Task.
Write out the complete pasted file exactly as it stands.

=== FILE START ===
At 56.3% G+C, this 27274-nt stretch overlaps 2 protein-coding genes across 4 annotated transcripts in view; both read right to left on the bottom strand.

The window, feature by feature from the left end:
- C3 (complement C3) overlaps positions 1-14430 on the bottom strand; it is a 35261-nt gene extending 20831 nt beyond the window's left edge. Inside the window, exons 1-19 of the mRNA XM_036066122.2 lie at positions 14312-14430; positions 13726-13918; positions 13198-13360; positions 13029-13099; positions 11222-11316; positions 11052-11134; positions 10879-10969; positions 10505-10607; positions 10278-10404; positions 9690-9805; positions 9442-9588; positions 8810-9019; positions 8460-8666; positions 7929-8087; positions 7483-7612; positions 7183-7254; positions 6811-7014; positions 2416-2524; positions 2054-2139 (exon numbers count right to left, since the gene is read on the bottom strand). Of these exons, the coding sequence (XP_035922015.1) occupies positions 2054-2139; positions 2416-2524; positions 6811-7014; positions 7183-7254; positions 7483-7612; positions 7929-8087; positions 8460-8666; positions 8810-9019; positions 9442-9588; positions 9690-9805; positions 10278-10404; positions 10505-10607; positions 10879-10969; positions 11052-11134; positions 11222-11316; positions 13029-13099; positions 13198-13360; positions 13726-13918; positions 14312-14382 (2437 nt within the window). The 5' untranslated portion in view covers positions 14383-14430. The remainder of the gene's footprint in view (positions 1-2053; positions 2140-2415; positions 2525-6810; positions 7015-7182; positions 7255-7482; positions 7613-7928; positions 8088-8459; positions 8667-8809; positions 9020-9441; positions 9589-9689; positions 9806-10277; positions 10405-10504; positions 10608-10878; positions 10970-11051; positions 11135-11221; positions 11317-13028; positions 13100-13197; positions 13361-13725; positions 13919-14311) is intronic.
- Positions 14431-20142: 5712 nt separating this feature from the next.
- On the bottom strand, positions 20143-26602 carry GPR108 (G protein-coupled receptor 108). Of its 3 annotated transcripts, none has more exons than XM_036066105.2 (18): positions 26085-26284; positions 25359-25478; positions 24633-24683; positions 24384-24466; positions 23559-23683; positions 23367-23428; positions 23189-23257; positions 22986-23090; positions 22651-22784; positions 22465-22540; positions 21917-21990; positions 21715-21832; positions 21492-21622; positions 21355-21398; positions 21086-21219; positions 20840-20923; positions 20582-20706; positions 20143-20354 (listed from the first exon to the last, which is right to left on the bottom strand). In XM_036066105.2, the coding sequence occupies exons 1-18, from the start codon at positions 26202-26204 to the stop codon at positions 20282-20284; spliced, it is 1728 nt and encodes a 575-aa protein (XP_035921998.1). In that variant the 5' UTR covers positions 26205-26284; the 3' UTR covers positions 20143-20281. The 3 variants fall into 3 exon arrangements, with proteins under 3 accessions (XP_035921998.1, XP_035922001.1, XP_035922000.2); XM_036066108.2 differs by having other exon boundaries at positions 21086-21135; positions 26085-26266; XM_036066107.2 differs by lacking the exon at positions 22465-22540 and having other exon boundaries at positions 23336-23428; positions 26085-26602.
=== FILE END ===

At 56.3% G+C, this 27274-nt stretch overlaps 2 protein-coding genes across 4 annotated transcripts in view; both read right to left on the bottom strand.

The window, feature by feature from the left end:
- C3 (complement C3) overlaps positions 1-14430 on the bottom strand; it is a 35261-nt gene extending 20831 nt beyond the window's left edge. Inside the window, exons 1-19 of the mRNA XM_036066122.2 lie at positions 14312-14430; positions 13726-13918; positions 13198-13360; positions 13029-13099; positions 11222-11316; positions 11052-11134; positions 10879-10969; positions 10505-10607; positions 10278-10404; positions 9690-9805; positions 9442-9588; positions 8810-9019; positions 8460-8666; positions 7929-8087; positions 7483-7612; positions 7183-7254; positions 6811-7014; positions 2416-2524; positions 2054-2139 (exon numbers count right to left, since the gene is read on the bottom strand). Of these exons, the coding sequence (XP_035922015.1) occupies positions 2054-2139; positions 2416-2524; positions 6811-7014; positions 7183-7254; positions 7483-7612; positions 7929-8087; positions 8460-8666; positions 8810-9019; positions 9442-9588; positions 9690-9805; positions 10278-10404; positions 10505-10607; positions 10879-10969; positions 11052-11134; positions 11222-11316; positions 13029-13099; positions 13198-13360; positions 13726-13918; positions 14312-14382 (2437 nt within the window). The 5' untranslated portion in view covers positions 14383-14430. The remainder of the gene's footprint in view (positions 1-2053; positions 2140-2415; positions 2525-6810; positions 7015-7182; positions 7255-7482; positions 7613-7928; positions 8088-8459; positions 8667-8809; positions 9020-9441; positions 9589-9689; positions 9806-10277; positions 10405-10504; positions 10608-10878; positions 10970-11051; positions 11135-11221; positions 11317-13028; positions 13100-13197; positions 13361-13725; positions 13919-14311) is intronic.
- Positions 14431-20142: 5712 nt separating this feature from the next.
- On the bottom strand, positions 20143-26602 carry GPR108 (G protein-coupled receptor 108). Of its 3 annotated transcripts, none has more exons than XM_036066105.2 (18): positions 26085-26284; positions 25359-25478; positions 24633-24683; positions 24384-24466; positions 23559-23683; positions 23367-23428; positions 23189-23257; positions 22986-23090; positions 22651-22784; positions 22465-22540; positions 21917-21990; positions 21715-21832; positions 21492-21622; positions 21355-21398; positions 21086-21219; positions 20840-20923; positions 20582-20706; positions 20143-20354 (listed from the first exon to the last, which is right to left on the bottom strand). In XM_036066105.2, the coding sequence occupies exons 1-18, from the start codon at positions 26202-26204 to the stop codon at positions 20282-20284; spliced, it is 1728 nt and encodes a 575-aa protein (XP_035921998.1). In that variant the 5' UTR covers positions 26205-26284; the 3' UTR covers positions 20143-20281. The 3 variants fall into 3 exon arrangements, with proteins under 3 accessions (XP_035921998.1, XP_035922001.1, XP_035922000.2); XM_036066108.2 differs by having other exon boundaries at positions 21086-21135; positions 26085-26266; XM_036066107.2 differs by lacking the exon at positions 22465-22540 and having other exon boundaries at positions 23336-23428; positions 26085-26602.